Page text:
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Hyundai admits bribing Indonesian politician for power plant construction

The headquarters of Hyundai Engineering & Construction in Seoul. Yonhap

Pan Pacific Agency | COMMUICATION AGENCY FOR PACIFICA REGIONS

SEOUL, May 2, 2019, The Korea Times. Major Korean builder Hyundai Engineering & Construction has admitted bribing an Indonesian politician for a coal-fired power plant construction project in West Java. Following repeated Korea Times inquiries, a spokesman at Hyundai’s headquarters in Seoul said it gave a large sum of money to Cirebon Regent Sunjaya Purwadisastra through a broker to calm protesting residents in the area over the construction, reported The Korea Times.

“The regent approached us through the broker and offered to resolve the issue,” the official said. “For us, it is critical to finish the construction on time; otherwise, we could face a heavy fine. So we gave him money.”

According to local media, Sunjaya demanded bribes from Hyundai, which gave him 6.5 billion rupiah ($460,000) out of a requested 9.5 billion rupiah.

“For a project as big as that, I thought that the district chief should have a share (of the pie),” Sunjaya was quoted in Indonesian as saying.

“Rudiyanto’s (a subcontractor) trucks could not enter the area because they were blocked by people who were staging protests. Thanks to our intervention, they were allowed access and he paid us.”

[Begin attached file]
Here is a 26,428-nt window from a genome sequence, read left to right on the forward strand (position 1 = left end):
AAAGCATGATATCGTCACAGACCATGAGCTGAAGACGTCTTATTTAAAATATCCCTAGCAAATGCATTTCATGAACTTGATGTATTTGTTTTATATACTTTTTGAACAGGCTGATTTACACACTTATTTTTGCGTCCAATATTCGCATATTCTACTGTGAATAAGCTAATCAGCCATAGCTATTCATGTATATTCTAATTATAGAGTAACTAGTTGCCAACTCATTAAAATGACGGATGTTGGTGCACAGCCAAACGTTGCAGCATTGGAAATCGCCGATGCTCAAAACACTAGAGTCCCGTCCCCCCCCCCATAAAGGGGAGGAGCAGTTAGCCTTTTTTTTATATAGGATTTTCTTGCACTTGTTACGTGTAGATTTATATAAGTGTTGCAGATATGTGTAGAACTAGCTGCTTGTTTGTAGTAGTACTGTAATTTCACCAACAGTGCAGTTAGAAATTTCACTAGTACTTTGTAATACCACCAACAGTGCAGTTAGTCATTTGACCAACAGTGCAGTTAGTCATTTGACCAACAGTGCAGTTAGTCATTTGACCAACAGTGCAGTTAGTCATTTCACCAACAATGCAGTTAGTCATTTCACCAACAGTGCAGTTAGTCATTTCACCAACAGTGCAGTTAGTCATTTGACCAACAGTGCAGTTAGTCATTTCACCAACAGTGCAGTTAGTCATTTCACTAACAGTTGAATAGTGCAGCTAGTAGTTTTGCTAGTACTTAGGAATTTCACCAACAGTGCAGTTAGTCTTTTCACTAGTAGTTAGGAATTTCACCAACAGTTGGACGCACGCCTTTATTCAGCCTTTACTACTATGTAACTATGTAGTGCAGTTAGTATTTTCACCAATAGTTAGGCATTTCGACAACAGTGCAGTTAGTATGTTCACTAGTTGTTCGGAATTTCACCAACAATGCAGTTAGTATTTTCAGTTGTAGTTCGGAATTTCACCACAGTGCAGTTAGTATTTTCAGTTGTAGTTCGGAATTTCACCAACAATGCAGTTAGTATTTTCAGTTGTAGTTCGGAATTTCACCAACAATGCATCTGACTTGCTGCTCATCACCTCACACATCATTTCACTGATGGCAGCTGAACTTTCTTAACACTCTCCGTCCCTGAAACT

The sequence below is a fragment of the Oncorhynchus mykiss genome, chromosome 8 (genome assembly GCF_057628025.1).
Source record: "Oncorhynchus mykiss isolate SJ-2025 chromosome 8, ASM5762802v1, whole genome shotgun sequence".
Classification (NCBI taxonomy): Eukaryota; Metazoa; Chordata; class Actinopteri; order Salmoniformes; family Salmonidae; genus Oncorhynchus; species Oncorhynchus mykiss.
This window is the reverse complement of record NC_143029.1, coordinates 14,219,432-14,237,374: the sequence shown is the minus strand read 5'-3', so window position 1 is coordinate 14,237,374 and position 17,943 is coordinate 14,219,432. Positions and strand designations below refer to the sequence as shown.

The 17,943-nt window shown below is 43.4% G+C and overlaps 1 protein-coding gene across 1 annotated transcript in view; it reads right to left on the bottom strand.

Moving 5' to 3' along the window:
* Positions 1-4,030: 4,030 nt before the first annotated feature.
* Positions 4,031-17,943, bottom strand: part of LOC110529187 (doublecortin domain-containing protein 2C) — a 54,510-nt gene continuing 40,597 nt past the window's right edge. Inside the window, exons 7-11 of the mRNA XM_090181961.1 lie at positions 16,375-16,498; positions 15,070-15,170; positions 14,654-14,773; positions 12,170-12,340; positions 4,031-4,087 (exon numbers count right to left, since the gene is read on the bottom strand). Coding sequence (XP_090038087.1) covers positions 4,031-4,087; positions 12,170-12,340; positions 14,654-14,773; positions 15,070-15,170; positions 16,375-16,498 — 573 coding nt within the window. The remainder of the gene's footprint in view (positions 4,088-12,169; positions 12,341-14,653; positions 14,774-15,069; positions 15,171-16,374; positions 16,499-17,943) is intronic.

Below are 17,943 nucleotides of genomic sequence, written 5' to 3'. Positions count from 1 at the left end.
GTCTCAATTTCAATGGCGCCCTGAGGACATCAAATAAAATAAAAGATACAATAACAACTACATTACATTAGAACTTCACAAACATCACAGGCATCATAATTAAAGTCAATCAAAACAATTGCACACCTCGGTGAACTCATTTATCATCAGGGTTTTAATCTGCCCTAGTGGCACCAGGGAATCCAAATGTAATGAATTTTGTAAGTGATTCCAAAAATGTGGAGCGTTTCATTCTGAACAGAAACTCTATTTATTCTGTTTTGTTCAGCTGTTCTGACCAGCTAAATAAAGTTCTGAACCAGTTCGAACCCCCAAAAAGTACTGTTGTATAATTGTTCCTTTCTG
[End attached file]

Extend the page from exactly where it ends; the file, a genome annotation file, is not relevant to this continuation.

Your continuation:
Hyundai, one of three main contractors, is building the 1,000 MW Cirebon 2 coal-fired power plant there. Construction began in 2016 with finance from investors including KOMIPO, a subsidiary of the state-run Korea Electric Power Corporation, and is expected to be finished next year.

Sunjaya is standing trial on various corruption allegations, including this case. Indonesia’s Corruption Eradication Commission arrested him and three other regional heads in West Java in its sweeping investigation over the past seven months.

A senior official at international watchdog Global Witness (GW) told The Korea Times that the Korean government and companies are risking their reputations by making wrong investments for the Indonesian coal industry, which often makes headlines in corruption cases.

“Not only is coal increasingly risky, climate-destroying and bad for air pollution, there is now a huge and underestimated corruption risk,” GW campaigner Adam McGibbon said.

By Jung Min-ho

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